Film, Netflix

“Arlo The Alligator Boy” flounders a bit but is otherwise fantastic.

As I’ve gotten older, I’ve become a lot leerier of the whole “being different makes you special” moral that so many children’s cartoons try to espouse.I don’t know exactly why; I think it’s usually because the difference is something as simple as wearing glasses or having an unusual hobby, and sometimes the differences don’t exist in the real world.

Something about it just doesn’t line up with real-world discrimination.it doesn’t help that usually, the protagonists are white or white-coded, despite them trying to be allegories for discrimination. Sometimes they’re implied but never outright said to be neurodivergent but the character’s needs are presented as more of a quirk than anything else.

And let’s not even get started on sexuality and gender. (At least for now)

And Arlo the Alligator Boy falls into these same issues.

The Netflix original movie follows the half-human, half-alligator Arlo who was raised in a swamp by a woman named Edmee. When he is 15, she reveals that she found him floating in the swamp as a baby. With only his father’s name and location to go on, Arlo decides to journey to New York City to figure out where he came from and why he was given up.

On his way, he meets Bertie; a very large young woman as well as a ragtag bunch of outcasts who become his friends. Oh…and he’s chased by two rednecks who want to make him into an attraction at their theme park, but they’re not really important.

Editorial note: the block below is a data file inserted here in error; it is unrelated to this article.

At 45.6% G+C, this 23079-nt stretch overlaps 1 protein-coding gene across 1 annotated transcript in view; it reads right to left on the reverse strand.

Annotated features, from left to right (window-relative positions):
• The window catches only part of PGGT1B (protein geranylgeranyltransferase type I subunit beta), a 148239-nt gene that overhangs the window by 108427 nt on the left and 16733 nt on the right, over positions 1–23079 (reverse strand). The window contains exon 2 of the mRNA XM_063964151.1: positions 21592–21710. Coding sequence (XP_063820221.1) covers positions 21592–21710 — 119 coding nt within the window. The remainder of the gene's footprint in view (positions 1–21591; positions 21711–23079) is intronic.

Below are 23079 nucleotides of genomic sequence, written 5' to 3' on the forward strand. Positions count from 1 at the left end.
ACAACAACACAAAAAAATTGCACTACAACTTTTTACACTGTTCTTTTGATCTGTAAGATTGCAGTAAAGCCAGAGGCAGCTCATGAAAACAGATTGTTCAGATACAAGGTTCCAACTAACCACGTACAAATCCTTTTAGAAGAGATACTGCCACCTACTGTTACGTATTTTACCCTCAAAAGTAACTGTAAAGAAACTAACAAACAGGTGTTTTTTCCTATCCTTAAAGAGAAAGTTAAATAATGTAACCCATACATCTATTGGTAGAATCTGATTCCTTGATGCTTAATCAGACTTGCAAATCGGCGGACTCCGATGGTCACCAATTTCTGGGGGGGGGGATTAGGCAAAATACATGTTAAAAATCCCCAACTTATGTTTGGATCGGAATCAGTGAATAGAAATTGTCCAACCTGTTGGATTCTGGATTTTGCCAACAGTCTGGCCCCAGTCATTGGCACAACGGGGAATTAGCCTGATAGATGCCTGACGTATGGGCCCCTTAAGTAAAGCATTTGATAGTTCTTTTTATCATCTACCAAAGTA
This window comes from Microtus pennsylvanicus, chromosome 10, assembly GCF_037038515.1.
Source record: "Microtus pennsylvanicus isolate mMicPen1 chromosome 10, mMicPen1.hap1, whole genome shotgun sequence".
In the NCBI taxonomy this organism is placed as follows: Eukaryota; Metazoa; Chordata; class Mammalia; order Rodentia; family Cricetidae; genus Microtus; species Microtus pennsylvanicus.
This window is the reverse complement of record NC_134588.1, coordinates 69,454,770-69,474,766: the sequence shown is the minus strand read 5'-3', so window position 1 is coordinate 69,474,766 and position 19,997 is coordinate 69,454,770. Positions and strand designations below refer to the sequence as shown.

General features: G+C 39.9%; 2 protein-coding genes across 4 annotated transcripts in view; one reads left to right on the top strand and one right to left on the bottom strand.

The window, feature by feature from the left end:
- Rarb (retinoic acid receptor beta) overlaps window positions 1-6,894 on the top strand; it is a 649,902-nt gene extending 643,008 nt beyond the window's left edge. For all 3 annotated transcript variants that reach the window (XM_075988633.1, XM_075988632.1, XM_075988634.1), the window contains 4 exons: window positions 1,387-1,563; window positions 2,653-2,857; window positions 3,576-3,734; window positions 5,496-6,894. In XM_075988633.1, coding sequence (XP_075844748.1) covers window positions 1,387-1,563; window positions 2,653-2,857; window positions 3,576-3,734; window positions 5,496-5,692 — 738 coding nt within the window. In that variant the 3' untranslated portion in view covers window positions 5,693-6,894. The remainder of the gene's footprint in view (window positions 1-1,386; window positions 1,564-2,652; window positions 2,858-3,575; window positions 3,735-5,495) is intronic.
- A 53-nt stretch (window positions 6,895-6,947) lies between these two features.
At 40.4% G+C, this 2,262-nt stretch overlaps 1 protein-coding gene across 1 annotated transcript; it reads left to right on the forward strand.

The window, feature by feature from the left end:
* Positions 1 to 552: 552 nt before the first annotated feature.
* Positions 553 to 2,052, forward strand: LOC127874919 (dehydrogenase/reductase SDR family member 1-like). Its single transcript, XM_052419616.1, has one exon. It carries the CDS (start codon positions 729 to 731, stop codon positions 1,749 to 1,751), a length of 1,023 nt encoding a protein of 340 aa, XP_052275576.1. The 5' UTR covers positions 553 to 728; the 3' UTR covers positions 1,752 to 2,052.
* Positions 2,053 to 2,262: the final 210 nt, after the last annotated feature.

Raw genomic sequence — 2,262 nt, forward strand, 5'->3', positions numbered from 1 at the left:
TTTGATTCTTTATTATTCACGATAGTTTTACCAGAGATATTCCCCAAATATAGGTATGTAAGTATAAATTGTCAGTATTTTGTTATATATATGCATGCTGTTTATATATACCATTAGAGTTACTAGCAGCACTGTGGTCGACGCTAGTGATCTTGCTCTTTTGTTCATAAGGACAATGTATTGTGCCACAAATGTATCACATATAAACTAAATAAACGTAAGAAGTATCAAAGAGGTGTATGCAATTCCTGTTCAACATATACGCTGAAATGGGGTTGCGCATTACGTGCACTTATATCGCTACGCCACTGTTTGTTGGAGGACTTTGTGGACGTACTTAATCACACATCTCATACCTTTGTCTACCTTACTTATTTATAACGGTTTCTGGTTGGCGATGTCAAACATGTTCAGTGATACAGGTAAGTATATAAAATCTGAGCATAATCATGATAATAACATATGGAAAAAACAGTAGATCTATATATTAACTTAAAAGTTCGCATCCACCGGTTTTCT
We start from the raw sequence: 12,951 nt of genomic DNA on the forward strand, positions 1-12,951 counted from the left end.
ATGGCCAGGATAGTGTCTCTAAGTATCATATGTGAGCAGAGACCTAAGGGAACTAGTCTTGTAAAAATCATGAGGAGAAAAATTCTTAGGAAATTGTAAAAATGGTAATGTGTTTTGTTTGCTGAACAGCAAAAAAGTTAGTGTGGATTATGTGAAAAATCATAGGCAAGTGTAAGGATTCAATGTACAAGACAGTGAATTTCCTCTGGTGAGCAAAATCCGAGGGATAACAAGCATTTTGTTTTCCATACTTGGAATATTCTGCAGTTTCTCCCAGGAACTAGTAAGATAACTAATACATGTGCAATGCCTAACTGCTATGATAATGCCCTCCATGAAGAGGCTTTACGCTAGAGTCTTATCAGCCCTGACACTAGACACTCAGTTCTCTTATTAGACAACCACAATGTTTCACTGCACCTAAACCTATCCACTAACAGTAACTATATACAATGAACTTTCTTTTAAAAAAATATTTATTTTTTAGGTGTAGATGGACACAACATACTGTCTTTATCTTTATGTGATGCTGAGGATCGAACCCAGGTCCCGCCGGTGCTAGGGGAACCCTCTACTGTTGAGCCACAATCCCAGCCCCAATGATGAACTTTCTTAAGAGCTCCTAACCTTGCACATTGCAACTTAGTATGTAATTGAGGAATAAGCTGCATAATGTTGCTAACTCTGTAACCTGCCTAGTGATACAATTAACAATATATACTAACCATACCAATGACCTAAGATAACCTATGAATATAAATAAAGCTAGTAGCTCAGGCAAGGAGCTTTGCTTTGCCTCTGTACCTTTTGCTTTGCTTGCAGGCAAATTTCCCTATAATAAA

The movie has the typical themes of acceptance, loving yourself for who you are, and how being different is great; but it also has some beautiful animation and interesting character designs as well as one of the best soundtracks I’ve heard this year.

I have my criticisms, to be fair, but I am still looking forward to the follow-up series.

Musically Inclined.

Seriously, this movie has an awesome soundtrack. It covers a variety of genres, and each of them has a distinct sound. They’re all very catchy as well. 

The film’s gem is probably “Follow Me Home,” a song sung by Arlo and Bertie. It’s a slow techno-pop ballad, that follows the two as they connect with each other. It has some awesome visuals; especially with them playing in the ocean which reflects the night sky and the night sky itself.

The ocean imagery in the song is my favorite. The ocean is where both Bertie and Arlo can be free; for Bertie, the ocean feels like “home” and Arlo is most comfortable in the water.  It’s also a heavy bit of foreshadowing of Arlo’s father’s past.

There’s a Cajun-style song in the beginning, which is also Arlo’s “I Want” song. It reflects who he is and where he was raised. It’s a style you don’t hear too often in movies, especially children’s movies and it really helps give the film a sense of identity.

Each character kind of has their own genre of music that defines them. While that’s not uncommon, I don’t think I’ve ever seen it as distinctly as it’s done here. What’s even more impressive is that despite the variety of genres, I can easily believe they’re all from the same movie.

I really hope this continues when they make the series. And I’m excited to see these characters expanded on.

Unique Style

I love the character designs in this movie. Everybody is unique without being too ugly or poorly designed, nor are they “too cute.” All of the characters are interesting to look at. Especially Arlo.

He’s adorable.